Fresh peppers, hot and spicy, sweet and crunchy, are the ultimate quick change artists. I roast poblanos and jalapenos for Mexican-style rajas, puree red and orange bells into soups and sauces, dice green bells and Anaheims for omelets and gingerly tuck habaneros into salsa.
When the farmers market baskets overflow with varieties not regularly found at the supermarket, I stock up. Long skinny shishito and squat padron peppers make fantastic seared finger foods. Red poblanos, slender cubanelles and yellow sweet bells prove perfect for stuffing.
Fortunately, fresh peppers keep for several weeks in the refrigerator. Simply pat dry and store unwrapped in the crisper drawer. Do not seal them in plastic as that promotes molding. If I have freezer space, I roast sweet and hot peppers under the broiler to char the skin, then tuck the cooled specimens into freezer bags. I can peel and seed them after thawing.
On more than one occasion, stuffed peppers have disappointed: Undercooked peppers, crunchy rice and bland fillings. Moose-AKa, a Denali, Alaska, restaurant, featuring Serbian specialties, got it perfectly right on a recent visit. The long sweet red pepper, stuffed fat with spicy beef and basmati rice on a pool of tomato sauce, rekindled our interest.
At home, I start with the tomato sauce that will sit under the peppers as they cook. I love to use imported boxed tomatoes (free of citric acid and calcium chloride) for a bright-tasting sauce ready in less than 30 minutes. A touch of ground coriander and olive oil marry this sauce nicely to the sweet peppers. For a moister filling, I pool a little of the sauce over the top of the stuffed pepper before baking.
Ground beef, cooked with onions, dried currants and sweet spices, forms the base for a flavorful filling. Taking no chances on crunchy rice, I opt for cooked long grain basmati. It’s a piece of cake to cook rice in the rice cooker. By the time the sauce, filling and peppers are ready, so is the rice. Adding warm rice to the beef means it’ll absorb flavors beautifully.
I didn’t know stuffed-pepper soup was a thing until I encountered it at a family restaurant in Indiana. Turns out, plenty of versions populate the internet. I float tiny flavor-packed meatballs of beef and Italian sausage in the chunky soup bolstered by basmati rice. Shower each serving with fresh herbs, and you will be happy.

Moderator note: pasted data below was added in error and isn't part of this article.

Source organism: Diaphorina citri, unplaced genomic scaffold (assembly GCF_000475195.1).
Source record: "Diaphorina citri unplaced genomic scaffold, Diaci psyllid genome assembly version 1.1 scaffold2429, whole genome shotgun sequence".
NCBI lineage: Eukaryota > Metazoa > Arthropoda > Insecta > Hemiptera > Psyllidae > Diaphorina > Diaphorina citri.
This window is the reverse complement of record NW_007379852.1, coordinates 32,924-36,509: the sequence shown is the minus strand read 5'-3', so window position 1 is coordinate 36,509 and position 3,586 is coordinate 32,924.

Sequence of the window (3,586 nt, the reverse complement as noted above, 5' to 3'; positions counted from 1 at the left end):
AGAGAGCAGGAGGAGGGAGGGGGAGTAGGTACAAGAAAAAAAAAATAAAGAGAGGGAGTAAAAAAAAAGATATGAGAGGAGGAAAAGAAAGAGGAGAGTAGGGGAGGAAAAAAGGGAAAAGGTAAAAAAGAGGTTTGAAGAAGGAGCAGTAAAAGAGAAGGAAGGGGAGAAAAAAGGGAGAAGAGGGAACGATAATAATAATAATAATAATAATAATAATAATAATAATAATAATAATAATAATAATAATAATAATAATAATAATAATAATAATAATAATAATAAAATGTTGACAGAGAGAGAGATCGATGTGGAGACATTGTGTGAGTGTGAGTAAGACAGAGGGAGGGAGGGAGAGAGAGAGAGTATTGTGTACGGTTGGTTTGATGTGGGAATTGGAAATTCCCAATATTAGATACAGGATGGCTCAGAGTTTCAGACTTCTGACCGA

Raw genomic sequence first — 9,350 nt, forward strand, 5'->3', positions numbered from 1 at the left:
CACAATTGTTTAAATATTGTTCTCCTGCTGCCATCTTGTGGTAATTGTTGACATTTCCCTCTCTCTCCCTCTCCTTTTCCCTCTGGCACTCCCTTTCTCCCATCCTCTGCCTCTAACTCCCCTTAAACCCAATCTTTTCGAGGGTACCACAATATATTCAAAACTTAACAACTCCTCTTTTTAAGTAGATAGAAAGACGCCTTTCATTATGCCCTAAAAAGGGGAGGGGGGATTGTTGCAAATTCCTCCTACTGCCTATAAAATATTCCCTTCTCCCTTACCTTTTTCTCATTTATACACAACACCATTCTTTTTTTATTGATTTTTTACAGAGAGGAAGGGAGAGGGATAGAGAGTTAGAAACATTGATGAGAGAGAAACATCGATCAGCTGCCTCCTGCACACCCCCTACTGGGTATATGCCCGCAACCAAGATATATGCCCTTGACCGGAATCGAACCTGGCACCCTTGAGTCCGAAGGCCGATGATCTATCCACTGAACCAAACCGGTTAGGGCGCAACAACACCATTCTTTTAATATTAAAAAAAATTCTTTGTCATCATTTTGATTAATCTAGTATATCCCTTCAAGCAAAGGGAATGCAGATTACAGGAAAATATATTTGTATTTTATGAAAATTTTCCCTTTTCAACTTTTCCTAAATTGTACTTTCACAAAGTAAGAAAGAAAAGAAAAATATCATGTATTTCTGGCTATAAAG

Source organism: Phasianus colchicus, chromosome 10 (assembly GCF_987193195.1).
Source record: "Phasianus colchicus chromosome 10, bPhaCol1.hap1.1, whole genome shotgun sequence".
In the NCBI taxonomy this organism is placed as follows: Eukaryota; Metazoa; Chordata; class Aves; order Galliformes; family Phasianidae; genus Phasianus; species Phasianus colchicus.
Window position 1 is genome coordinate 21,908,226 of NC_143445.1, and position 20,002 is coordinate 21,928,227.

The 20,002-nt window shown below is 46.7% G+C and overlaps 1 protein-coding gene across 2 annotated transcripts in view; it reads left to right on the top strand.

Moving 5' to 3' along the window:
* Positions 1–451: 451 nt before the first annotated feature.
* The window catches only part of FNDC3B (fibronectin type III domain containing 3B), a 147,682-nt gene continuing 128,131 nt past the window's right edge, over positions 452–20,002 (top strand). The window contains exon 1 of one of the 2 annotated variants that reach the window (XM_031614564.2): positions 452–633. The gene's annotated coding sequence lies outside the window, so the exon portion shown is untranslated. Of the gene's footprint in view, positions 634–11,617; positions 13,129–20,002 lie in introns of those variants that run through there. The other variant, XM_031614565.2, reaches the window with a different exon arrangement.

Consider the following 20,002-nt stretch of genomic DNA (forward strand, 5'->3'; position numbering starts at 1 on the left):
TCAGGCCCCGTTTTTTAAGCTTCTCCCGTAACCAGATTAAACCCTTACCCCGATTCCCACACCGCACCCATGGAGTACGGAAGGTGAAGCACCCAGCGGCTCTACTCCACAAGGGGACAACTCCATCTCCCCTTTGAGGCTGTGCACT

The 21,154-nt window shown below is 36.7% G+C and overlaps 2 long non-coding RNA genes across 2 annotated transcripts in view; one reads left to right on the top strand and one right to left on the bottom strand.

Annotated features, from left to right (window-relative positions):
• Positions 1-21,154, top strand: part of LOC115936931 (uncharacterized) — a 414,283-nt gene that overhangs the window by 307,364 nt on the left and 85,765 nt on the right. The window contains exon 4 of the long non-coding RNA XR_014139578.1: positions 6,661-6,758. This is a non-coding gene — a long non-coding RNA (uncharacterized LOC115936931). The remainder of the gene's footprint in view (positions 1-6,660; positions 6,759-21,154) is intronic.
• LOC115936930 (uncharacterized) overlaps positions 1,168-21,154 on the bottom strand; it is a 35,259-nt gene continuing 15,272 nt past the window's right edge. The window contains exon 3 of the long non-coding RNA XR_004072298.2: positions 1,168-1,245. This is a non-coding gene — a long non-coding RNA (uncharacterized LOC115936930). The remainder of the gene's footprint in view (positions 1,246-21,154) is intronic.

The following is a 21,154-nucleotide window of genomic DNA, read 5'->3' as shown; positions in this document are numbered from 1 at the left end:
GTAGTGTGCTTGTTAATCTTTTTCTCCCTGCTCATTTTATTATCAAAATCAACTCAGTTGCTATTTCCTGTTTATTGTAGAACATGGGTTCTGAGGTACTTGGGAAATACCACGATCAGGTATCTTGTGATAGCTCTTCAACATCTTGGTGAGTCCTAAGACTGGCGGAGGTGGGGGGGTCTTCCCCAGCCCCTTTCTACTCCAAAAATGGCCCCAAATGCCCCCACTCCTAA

A cast-iron skillet full of seared finger-size peppers likewise makes folks smile. No need to worry about too much heat — usually only one in 20 shishito or padron peppers is killer hot. Well worth the risk, if you ask me.
Stuffed Pepper’ Meatball Soup With Fresh Herbs
1 pound lean ground beef
1/2 pound uncooked mild Italian sausage, removed from casing
1 large egg
1/4 cup dry breadcrumbs
3 tablespoons chopped fresh parsley
1/2 teaspoon salt
1/4 teaspoon freshly ground black pepper
1 medium onion, chopped
1 medium red bell pepper, cored, seeded, chopped
1/2 large green bell pepper, cored, seeded, chopped
1 carrot, peeled, diced
4 cloves garlic, minced
1 quart (32 ounces) chicken broth
1 can (28 ounces) crushed tomatoes
1 teaspoon Italian seasoning
1/2 teaspoon salt
1 to 1 1/2 cups cooked rice
1 can (14 ounces) white beans, drained
Chopped fresh basil, parsley and chives
For meatballs, put meats, egg, crumbs, parsley, salt and pepper into a large bowl. Gently mix everything together with your hands. Shape into small meatballs, each about 1 to 1 1/2 inches in diameter.
Heat a large Dutch oven or saucepan over medium heat. Working in batches, add meatballs in a single uncrowded layer. Cook, turning occasionally, until browned on all sides, about 10 minutes. Remove with tongs to a plate. Repeat to cook all the meatballs.
For soup, without washing the pan, add the onion to the meatball drippings in the pot. Cook and stir to scrape up browned bits, about 3 minutes. Stir in bell peppers and carrot; cook and stir, about 5 minutes. Stir in garlic; cook 2 minutes. Stir in broth, tomatoes, seasoning and salt. Simmer, partly covered, stirring occasionally, 30 minutes.